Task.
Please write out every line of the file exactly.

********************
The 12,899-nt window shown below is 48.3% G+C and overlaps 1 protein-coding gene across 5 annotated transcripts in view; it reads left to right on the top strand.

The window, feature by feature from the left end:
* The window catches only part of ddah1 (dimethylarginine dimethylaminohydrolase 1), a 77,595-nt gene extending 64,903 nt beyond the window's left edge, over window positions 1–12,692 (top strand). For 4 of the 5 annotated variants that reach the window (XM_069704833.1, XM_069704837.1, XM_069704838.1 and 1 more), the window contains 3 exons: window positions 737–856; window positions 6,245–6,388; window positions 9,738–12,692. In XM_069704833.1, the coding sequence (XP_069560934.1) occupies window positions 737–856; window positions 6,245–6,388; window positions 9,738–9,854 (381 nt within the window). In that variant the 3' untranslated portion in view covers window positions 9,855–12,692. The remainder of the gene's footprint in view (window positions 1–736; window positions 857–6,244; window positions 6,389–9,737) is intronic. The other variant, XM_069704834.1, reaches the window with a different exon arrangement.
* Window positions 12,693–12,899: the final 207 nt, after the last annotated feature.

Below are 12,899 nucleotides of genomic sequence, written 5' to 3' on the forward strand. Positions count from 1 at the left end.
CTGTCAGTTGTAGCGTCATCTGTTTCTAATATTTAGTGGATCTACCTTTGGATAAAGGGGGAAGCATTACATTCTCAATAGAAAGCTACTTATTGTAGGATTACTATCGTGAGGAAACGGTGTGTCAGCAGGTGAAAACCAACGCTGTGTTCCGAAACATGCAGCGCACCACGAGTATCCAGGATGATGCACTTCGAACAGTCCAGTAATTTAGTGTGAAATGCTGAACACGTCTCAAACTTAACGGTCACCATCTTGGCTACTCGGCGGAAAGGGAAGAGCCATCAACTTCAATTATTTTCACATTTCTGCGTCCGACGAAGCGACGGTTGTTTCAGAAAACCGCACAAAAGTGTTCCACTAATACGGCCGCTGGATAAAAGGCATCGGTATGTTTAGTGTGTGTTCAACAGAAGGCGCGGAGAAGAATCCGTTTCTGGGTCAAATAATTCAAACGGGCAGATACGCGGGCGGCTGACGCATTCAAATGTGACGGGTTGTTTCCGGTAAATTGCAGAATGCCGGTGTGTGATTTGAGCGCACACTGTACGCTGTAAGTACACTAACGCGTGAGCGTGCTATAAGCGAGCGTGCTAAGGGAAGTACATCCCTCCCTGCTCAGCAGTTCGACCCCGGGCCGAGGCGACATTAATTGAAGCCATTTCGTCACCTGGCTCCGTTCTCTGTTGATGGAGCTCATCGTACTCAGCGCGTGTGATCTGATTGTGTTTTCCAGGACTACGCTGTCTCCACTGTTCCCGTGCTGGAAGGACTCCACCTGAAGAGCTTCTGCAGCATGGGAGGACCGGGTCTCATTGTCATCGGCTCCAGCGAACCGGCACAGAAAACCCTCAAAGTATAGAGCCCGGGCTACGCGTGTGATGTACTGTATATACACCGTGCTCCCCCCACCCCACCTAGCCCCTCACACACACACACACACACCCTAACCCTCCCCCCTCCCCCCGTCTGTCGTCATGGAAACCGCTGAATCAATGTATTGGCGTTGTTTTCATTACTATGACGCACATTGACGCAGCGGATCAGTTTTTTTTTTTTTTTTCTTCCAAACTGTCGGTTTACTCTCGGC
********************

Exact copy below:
The 12,899-nt window shown below is 48.3% G+C and overlaps 1 protein-coding gene across 5 annotated transcripts in view; it reads left to right on the top strand.

The window, feature by feature from the left end:
* The window catches only part of ddah1 (dimethylarginine dimethylaminohydrolase 1), a 77,595-nt gene extending 64,903 nt beyond the window's left edge, over window positions 1–12,692 (top strand). For 4 of the 5 annotated variants that reach the window (XM_069704833.1, XM_069704837.1, XM_069704838.1 and 1 more), the window contains 3 exons: window positions 737–856; window positions 6,245–6,388; window positions 9,738–12,692. In XM_069704833.1, the coding sequence (XP_069560934.1) occupies window positions 737–856; window positions 6,245–6,388; window positions 9,738–9,854 (381 nt within the window). In that variant the 3' untranslated portion in view covers window positions 9,855–12,692. The remainder of the gene's footprint in view (window positions 1–736; window positions 857–6,244; window positions 6,389–9,737) is intronic. The other variant, XM_069704834.1, reaches the window with a different exon arrangement.
* Window positions 12,693–12,899: the final 207 nt, after the last annotated feature.

Below are 12,899 nucleotides of genomic sequence, written 5' to 3' on the forward strand. Positions count from 1 at the left end.
CTGTCAGTTGTAGCGTCATCTGTTTCTAATATTTAGTGGATCTACCTTTGGATAAAGGGGGAAGCATTACATTCTCAATAGAAAGCTACTTATTGTAGGATTACTATCGTGAGGAAACGGTGTGTCAGCAGGTGAAAACCAACGCTGTGTTCCGAAACATGCAGCGCACCACGAGTATCCAGGATGATGCACTTCGAACAGTCCAGTAATTTAGTGTGAAATGCTGAACACGTCTCAAACTTAACGGTCACCATCTTGGCTACTCGGCGGAAAGGGAAGAGCCATCAACTTCAATTATTTTCACATTTCTGCGTCCGACGAAGCGACGGTTGTTTCAGAAAACCGCACAAAAGTGTTCCACTAATACGGCCGCTGGATAAAAGGCATCGGTATGTTTAGTGTGTGTTCAACAGAAGGCGCGGAGAAGAATCCGTTTCTGGGTCAAATAATTCAAACGGGCAGATACGCGGGCGGCTGACGCATTCAAATGTGACGGGTTGTTTCCGGTAAATTGCAGAATGCCGGTGTGTGATTTGAGCGCACACTGTACGCTGTAAGTACACTAACGCGTGAGCGTGCTATAAGCGAGCGTGCTAAGGGAAGTACATCCCTCCCTGCTCAGCAGTTCGACCCCGGGCCGAGGCGACATTAATTGAAGCCATTTCGTCACCTGGCTCCGTTCTCTGTTGATGGAGCTCATCGTACTCAGCGCGTGTGATCTGATTGTGTTTTCCAGGACTACGCTGTCTCCACTGTTCCCGTGCTGGAAGGACTCCACCTGAAGAGCTTCTGCAGCATGGGAGGACCGGGTCTCATTGTCATCGGCTCCAGCGAACCGGCACAGAAAACCCTCAAAGTATAGAGCCCGGGCTACGCGTGTGATGTACTGTATATACACCGTGCTCCCCCCACCCCACCTAGCCCCTCACACACACACACACACACCCTAACCCTCCCCCCTCCCCCCGTCTGTCGTCATGGAAACCGCTGAATCAATGTATTGGCGTTGTTTTCATTACTATGACGCACATTGACGCAGCGGATCAGTTTTTTTTTTTTTTTTCTTCCAAACTGTCGGTTTACTCTCGGC